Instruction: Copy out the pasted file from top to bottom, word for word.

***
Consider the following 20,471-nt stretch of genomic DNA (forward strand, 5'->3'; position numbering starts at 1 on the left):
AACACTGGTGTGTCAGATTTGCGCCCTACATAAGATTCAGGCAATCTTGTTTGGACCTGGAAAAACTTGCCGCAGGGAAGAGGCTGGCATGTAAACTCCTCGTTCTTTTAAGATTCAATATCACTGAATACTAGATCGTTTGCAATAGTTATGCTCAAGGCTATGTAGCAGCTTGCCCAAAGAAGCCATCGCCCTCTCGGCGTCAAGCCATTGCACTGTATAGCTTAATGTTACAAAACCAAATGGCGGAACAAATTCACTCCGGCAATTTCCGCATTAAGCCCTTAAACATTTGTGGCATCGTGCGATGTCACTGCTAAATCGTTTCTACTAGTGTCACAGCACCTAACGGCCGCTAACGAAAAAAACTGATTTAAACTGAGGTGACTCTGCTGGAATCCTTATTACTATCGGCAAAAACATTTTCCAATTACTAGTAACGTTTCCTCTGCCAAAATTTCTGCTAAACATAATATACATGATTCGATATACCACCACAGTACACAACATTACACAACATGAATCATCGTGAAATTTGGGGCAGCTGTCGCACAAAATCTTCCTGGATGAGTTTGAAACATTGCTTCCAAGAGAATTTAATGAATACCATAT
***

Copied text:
Consider the following 20,471-nt stretch of genomic DNA (forward strand, 5'->3'; position numbering starts at 1 on the left):
AACACTGGTGTGTCAGATTTGCGCCCTACATAAGATTCAGGCAATCTTGTTTGGACCTGGAAAAACTTGCCGCAGGGAAGAGGCTGGCATGTAAACTCCTCGTTCTTTTAAGATTCAATATCACTGAATACTAGATCGTTTGCAATAGTTATGCTCAAGGCTATGTAGCAGCTTGCCCAAAGAAGCCATCGCCCTCTCGGCGTCAAGCCATTGCACTGTATAGCTTAATGTTACAAAACCAAATGGCGGAACAAATTCACTCCGGCAATTTCCGCATTAAGCCCTTAAACATTTGTGGCATCGTGCGATGTCACTGCTAAATCGTTTCTACTAGTGTCACAGCACCTAACGGCCGCTAACGAAAAAAACTGATTTAAACTGAGGTGACTCTGCTGGAATCCTTATTACTATCGGCAAAAACATTTTCCAATTACTAGTAACGTTTCCTCTGCCAAAATTTCTGCTAAACATAATATACATGATTCGATATACCACCACAGTACACAACATTACACAACATGAATCATCGTGAAATTTGGGGCAGCTGTCGCACAAAATCTTCCTGGATGAGTTTGAAACATTGCTTCCAAGAGAATTTAATGAATACCATAT